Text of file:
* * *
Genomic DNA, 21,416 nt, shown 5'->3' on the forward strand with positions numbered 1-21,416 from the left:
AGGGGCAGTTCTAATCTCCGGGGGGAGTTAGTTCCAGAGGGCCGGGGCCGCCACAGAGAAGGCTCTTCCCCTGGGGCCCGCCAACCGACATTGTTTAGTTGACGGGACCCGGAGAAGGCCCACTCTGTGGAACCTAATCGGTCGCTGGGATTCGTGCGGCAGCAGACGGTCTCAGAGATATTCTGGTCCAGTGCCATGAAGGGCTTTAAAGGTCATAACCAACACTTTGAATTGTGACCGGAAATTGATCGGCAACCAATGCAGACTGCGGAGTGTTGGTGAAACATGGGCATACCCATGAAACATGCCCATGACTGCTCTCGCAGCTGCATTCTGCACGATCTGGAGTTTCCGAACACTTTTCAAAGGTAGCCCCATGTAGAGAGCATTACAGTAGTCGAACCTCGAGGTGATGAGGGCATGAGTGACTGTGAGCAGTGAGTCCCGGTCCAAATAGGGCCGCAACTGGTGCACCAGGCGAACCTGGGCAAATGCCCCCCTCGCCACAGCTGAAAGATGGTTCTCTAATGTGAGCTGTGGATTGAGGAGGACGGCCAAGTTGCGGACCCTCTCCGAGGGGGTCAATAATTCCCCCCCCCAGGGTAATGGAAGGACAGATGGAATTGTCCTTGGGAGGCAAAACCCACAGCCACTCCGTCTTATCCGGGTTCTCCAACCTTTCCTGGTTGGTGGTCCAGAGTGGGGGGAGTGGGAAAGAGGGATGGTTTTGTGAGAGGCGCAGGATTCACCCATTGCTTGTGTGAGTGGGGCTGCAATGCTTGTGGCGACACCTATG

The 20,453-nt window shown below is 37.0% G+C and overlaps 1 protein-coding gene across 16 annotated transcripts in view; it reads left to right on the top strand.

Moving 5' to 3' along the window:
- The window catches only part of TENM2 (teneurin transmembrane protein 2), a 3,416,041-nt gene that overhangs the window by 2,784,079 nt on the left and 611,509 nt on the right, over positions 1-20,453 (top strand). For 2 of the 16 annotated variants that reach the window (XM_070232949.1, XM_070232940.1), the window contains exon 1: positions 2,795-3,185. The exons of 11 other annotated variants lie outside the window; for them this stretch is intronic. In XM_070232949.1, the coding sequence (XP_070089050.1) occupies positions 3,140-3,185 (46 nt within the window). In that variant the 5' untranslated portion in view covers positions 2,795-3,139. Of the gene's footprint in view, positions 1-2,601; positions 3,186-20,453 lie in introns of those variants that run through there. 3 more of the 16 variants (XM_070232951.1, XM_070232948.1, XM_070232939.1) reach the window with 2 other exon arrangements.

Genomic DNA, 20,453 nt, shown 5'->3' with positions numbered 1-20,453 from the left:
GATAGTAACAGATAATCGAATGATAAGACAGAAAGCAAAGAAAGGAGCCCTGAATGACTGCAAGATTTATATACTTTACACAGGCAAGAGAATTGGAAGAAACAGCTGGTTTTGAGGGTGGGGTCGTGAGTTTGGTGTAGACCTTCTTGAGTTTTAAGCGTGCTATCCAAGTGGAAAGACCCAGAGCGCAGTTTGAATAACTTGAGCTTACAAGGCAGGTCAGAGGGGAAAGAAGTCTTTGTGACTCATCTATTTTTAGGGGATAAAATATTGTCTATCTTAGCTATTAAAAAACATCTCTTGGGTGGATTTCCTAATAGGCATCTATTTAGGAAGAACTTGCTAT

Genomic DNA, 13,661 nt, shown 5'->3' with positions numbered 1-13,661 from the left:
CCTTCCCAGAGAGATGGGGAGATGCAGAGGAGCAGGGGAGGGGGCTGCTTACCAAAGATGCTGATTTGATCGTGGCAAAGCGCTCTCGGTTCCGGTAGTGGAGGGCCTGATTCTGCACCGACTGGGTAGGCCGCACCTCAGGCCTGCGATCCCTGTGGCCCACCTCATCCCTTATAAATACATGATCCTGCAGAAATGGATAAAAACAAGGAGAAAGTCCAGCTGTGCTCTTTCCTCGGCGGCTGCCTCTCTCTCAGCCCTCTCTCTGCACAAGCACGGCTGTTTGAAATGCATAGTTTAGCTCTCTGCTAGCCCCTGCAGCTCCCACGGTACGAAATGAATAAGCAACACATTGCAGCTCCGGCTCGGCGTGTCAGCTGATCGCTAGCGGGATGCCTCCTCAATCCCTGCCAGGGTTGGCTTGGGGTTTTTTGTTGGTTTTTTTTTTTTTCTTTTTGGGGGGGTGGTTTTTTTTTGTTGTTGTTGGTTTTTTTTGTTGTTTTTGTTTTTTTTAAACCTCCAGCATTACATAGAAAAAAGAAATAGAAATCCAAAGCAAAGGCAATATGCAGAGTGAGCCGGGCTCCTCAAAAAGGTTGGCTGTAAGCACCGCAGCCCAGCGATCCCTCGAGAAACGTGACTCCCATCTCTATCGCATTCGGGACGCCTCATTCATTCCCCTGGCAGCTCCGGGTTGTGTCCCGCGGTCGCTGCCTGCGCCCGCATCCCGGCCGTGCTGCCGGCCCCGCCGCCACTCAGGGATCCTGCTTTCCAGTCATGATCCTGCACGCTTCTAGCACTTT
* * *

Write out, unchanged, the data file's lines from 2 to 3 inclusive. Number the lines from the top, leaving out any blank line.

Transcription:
AGGGGCAGTTCTAATCTCCGGGGGGAGTTAGTTCCAGAGGGCCGGGGCCGCCACAGAGAAGGCTCTTCCCCTGGGGCCCGCCAACCGACATTGTTTAGTTGACGGGACCCGGAGAAGGCCCACTCTGTGGAACCTAATCGGTCGCTGGGATTCGTGCGGCAGCAGACGGTCTCAGAGATATTCTGGTCCAGTGCCATGAAGGGCTTTAAAGGTCATAACCAACACTTTGAATTGTGACCGGAAATTGATCGGCAACCAATGCAGACTGCGGAGTGTTGGTGAAACATGGGCATACCCATGAAACATGCCCATGACTGCTCTCGCAGCTGCATTCTGCACGATCTGGAGTTTCCGAACACTTTTCAAAGGTAGCCCCATGTAGAGAGCATTACAGTAGTCGAACCTCGAGGTGATGAGGGCATGAGTGACTGTGAGCAGTGAGTCCCGGTCCAAATAGGGCCGCAACTGGTGCACCAGGCGAACCTGGGCAAATGCCCCCCTCGCCACAGCTGAAAGATGGTTCTCTAATGTGAGCTGTGGATTGAGGAGGACGGCCAAGTTGCGGACCCTCTCCGAGGGGGTCAATAATTCCCCCCCCCAGGGTAATGGAAGGACAGATGGAATTGTCCTTGGGAGGCAAAACCCACAGCCACTCCGTCTTATCCGGGTTCTCCAACCTTTCCTGGTTGGTGGTCCAGAGTGGGGGGAGTGGGAAAGAGGGATGGTTTTGTGAGAGGCGCAGGATTCACCCATTGCTTGTGTGAGTGGGGCTGCAATGCTTGTGGCGACACCTATG

The 20,453-nt window shown below is 37.0% G+C and overlaps 1 protein-coding gene across 16 annotated transcripts in view; it reads left to right on the top strand.